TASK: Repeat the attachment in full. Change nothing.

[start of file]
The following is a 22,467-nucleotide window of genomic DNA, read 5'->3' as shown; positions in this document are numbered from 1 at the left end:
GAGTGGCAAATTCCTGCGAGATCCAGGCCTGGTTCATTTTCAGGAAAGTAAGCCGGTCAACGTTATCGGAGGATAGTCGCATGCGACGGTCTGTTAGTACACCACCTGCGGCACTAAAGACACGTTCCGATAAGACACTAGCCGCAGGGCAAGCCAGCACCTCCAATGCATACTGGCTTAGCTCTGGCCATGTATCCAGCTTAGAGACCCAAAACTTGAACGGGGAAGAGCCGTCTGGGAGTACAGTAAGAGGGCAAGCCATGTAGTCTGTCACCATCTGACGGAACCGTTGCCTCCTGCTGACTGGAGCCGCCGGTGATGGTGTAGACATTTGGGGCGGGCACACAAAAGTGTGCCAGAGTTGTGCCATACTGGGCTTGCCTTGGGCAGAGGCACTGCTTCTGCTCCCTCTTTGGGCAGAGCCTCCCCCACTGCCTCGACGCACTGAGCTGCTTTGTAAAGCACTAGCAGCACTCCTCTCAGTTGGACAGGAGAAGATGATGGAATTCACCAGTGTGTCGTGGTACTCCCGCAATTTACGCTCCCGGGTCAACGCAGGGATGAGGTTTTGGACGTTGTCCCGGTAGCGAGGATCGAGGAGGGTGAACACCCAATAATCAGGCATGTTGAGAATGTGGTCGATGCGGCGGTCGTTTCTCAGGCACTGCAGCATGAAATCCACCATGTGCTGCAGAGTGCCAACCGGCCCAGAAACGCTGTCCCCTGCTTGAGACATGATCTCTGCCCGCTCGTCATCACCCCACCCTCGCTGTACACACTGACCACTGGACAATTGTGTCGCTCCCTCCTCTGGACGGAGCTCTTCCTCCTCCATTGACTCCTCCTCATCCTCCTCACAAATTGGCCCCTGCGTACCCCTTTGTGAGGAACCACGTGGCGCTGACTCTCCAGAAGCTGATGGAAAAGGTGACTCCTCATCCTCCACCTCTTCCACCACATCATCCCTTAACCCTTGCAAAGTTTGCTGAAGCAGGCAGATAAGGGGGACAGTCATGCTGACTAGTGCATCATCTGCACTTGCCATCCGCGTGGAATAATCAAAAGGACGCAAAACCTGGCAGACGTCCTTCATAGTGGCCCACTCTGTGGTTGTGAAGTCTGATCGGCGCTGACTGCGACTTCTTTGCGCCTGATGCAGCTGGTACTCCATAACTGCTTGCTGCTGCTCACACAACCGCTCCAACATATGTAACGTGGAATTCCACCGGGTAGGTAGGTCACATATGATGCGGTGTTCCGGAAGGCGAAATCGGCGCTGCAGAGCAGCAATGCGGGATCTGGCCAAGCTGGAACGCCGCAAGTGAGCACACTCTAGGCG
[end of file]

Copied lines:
The following is a 22,467-nucleotide window of genomic DNA, read 5'->3' as shown; positions in this document are numbered from 1 at the left end:
GAGTGGCAAATTCCTGCGAGATCCAGGCCTGGTTCATTTTCAGGAAAGTAAGCCGGTCAACGTTATCGGAGGATAGTCGCATGCGACGGTCTGTTAGTACACCACCTGCGGCACTAAAGACACGTTCCGATAAGACACTAGCCGCAGGGCAAGCCAGCACCTCCAATGCATACTGGCTTAGCTCTGGCCATGTATCCAGCTTAGAGACCCAAAACTTGAACGGGGAAGAGCCGTCTGGGAGTACAGTAAGAGGGCAAGCCATGTAGTCTGTCACCATCTGACGGAACCGTTGCCTCCTGCTGACTGGAGCCGCCGGTGATGGTGTAGACATTTGGGGCGGGCACACAAAAGTGTGCCAGAGTTGTGCCATACTGGGCTTGCCTTGGGCAGAGGCACTGCTTCTGCTCCCTCTTTGGGCAGAGCCTCCCCCACTGCCTCGACGCACTGAGCTGCTTTGTAAAGCACTAGCAGCACTCCTCTCAGTTGGACAGGAGAAGATGATGGAATTCACCAGTGTGTCGTGGTACTCCCGCAATTTACGCTCCCGGGTCAACGCAGGGATGAGGTTTTGGACGTTGTCCCGGTAGCGAGGATCGAGGAGGGTGAACACCCAATAATCAGGCATGTTGAGAATGTGGTCGATGCGGCGGTCGTTTCTCAGGCACTGCAGCATGAAATCCACCATGTGCTGCAGAGTGCCAACCGGCCCAGAAACGCTGTCCCCTGCTTGAGACATGATCTCTGCCCGCTCGTCATCACCCCACCCTCGCTGTACACACTGACCACTGGACAATTGTGTCGCTCCCTCCTCTGGACGGAGCTCTTCCTCCTCCATTGACTCCTCCTCATCCTCCTCACAAATTGGCCCCTGCGTACCCCTTTGTGAGGAACCACGTGGCGCTGACTCTCCAGAAGCTGATGGAAAAGGTGACTCCTCATCCTCCACCTCTTCCACCACATCATCCCTTAACCCTTGCAAAGTTTGCTGAAGCAGGCAGATAAGGGGGACAGTCATGCTGACTAGTGCATCATCTGCACTTGCCATCCGCGTGGAATAATCAAAAGGACGCAAAACCTGGCAGACGTCCTTCATAGTGGCCCACTCTGTGGTTGTGAAGTCTGATCGGCGCTGACTGCGACTTCTTTGCGCCTGATGCAGCTGGTACTCCATAACTGCTTGCTGCTGCTCACACAACCGCTCCAACATATGTAACGTGGAATTCCACCGGGTAGGTAGGTCACATATGATGCGGTGTTCCGGAAGGCGAAATCGGCGCTGCAGAGCAGCAATGCGGGATCTGGCCAAGCTGGAACGCCGCAAGTGAGCACACTCTAGGCG